Eviction continues on second day in Assam, Bengali-speaking Muslims most affected

A bulldozer demolishes houses in Assam. [File Photo]

Assam: The drive to evict inhabitants from nearly 1,900 hectares of ‘forest and revenue land’ in Assam’s Sonitpur district continued for the second day on Wednesday, with 12,000-odd people, who were allegedly staying there for decades, left in the lurch, a senior official told PTI.

He official said the drive started this morning at five places in Burachapori Wildlife Sanctuary and nearby land.

“Today, we are carrying out the eviction exercise at Lathimari, Ganesh Tapu, Baghe Tapu, Gulirpar and Siali. So far it has been peaceful, and no untoward incident has been reported,” the official said.

With a huge posse of armed forces personnel, the Sonitpur district administration had on Tuesday started the exercise to clear the land in the wildlife sanctuary and nearby revenue villages on the southern bank of the Brahmaputra river in central Assam.

While most of the residents, predominantly Bengali-speaking Muslims, had left their houses after receiving notices in the last few weeks, some were in the process to vacate their premises when the eviction drive started, some of the affected families told the news agency.

Residents were seen loading their belongings in tractor trolleys at various places since morning even as bulldozers were deployed to demolish their houses.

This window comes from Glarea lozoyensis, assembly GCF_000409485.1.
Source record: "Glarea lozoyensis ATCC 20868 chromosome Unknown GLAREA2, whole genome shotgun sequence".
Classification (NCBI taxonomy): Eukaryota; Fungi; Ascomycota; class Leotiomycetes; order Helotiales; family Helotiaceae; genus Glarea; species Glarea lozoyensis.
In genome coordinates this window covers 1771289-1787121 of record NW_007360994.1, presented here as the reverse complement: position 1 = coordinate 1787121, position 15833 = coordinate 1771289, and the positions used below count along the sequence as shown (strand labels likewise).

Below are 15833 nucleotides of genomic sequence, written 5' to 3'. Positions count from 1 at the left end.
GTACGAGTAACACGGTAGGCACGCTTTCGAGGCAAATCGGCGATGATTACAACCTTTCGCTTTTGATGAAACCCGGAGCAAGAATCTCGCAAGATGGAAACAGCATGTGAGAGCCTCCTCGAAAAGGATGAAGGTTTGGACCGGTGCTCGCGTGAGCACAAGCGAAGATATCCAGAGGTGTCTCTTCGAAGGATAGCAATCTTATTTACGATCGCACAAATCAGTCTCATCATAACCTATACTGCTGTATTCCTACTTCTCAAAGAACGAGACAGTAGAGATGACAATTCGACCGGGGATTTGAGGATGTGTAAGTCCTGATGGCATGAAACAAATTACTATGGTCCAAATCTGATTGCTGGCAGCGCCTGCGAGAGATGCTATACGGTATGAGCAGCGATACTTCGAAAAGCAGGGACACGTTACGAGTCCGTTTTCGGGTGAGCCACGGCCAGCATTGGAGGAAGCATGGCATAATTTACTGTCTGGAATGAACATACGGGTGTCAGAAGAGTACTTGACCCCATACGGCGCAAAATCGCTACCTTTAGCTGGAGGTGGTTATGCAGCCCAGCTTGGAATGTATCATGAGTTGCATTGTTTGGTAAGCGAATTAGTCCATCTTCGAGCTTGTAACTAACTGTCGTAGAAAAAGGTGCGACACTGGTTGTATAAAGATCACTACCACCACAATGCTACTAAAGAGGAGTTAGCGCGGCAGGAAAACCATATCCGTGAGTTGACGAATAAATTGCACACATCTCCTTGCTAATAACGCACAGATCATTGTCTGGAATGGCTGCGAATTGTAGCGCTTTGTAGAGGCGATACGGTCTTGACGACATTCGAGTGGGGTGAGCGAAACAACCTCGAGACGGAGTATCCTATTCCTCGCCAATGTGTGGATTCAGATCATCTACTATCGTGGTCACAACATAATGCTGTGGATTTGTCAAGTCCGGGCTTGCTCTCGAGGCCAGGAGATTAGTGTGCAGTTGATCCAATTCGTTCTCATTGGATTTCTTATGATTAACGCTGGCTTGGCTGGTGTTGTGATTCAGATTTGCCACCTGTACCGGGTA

One of the residents, Firoza Begum, said that the demolition drive was started suddenly by the administration without any intimation or notice.

The opposition Congress slammed the BJP-led government for the drive and said many of the affected families are entitled to have land rights according to the Forest Rights Act, 2006.

Sonitpur Deputy Commissioner Deba Kumar Mishra told PTI on Tuesday that thousands of people “illegally occupied” the forest and nearby areas for decades and the administration has decided to clear “encroachment” on 1,892 hectares of land during the ongoing exercise till Thursday.

“Of this, 1,401 hectares of land falls under the sanctuary and the remaining is government land. In the forest, 1,758 families were living, comprising 6,965 people,” he said.

On the government land, 755 families were residing, comprising 4,645 people according to the latest survey, the official said.

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